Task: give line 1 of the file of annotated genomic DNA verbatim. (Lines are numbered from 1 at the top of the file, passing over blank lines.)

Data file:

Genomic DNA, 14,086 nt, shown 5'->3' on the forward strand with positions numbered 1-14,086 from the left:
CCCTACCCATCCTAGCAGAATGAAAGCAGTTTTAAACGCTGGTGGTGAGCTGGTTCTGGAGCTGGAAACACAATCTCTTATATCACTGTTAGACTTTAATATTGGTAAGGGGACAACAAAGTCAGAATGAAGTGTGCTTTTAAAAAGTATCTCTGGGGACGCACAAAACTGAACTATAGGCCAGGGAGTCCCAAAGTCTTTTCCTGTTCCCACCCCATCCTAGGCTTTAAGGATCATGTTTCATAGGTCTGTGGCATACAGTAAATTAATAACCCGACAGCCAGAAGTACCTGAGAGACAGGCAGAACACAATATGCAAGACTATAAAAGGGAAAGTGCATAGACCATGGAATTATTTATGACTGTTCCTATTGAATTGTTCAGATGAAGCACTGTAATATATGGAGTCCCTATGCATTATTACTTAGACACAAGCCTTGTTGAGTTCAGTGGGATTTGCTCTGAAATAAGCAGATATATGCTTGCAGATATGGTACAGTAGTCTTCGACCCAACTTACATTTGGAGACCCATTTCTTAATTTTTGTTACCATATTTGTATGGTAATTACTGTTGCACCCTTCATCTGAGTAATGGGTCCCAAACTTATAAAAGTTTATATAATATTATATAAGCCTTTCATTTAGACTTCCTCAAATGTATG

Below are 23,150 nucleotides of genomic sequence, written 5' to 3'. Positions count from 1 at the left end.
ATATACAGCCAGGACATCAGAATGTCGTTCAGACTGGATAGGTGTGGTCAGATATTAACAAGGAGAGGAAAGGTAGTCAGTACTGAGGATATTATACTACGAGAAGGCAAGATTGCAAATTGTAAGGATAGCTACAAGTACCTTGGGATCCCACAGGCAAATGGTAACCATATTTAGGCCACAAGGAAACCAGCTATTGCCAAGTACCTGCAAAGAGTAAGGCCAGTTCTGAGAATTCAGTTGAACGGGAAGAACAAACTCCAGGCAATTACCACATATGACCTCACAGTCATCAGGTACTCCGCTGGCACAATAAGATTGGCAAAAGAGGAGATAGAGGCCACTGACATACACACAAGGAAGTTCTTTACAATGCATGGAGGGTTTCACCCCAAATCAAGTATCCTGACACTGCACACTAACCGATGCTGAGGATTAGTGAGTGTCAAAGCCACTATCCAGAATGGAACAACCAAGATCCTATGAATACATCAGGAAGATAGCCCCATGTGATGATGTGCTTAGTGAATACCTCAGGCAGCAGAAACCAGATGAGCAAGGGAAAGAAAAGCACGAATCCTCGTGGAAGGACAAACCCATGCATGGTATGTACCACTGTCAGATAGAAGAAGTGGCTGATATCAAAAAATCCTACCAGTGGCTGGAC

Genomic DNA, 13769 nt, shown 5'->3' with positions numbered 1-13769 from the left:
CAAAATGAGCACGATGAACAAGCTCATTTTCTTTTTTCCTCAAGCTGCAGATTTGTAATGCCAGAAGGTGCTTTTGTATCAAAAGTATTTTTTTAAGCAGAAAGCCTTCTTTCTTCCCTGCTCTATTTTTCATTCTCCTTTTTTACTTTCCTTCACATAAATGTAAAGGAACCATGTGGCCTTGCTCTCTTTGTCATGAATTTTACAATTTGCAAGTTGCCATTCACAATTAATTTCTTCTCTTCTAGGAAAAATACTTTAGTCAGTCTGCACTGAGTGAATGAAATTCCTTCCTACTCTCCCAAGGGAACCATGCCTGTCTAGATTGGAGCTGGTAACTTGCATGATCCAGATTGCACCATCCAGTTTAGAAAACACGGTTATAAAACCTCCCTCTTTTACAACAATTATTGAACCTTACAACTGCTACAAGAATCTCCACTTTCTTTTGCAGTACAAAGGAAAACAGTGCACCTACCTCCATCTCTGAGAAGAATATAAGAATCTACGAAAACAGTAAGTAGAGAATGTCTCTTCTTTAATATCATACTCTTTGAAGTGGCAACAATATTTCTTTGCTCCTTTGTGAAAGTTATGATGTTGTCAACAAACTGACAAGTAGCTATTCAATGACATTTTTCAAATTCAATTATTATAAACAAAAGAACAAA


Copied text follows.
Genomic DNA, 14,086 nt, shown 5'->3' on the forward strand with positions numbered 1-14,086 from the left: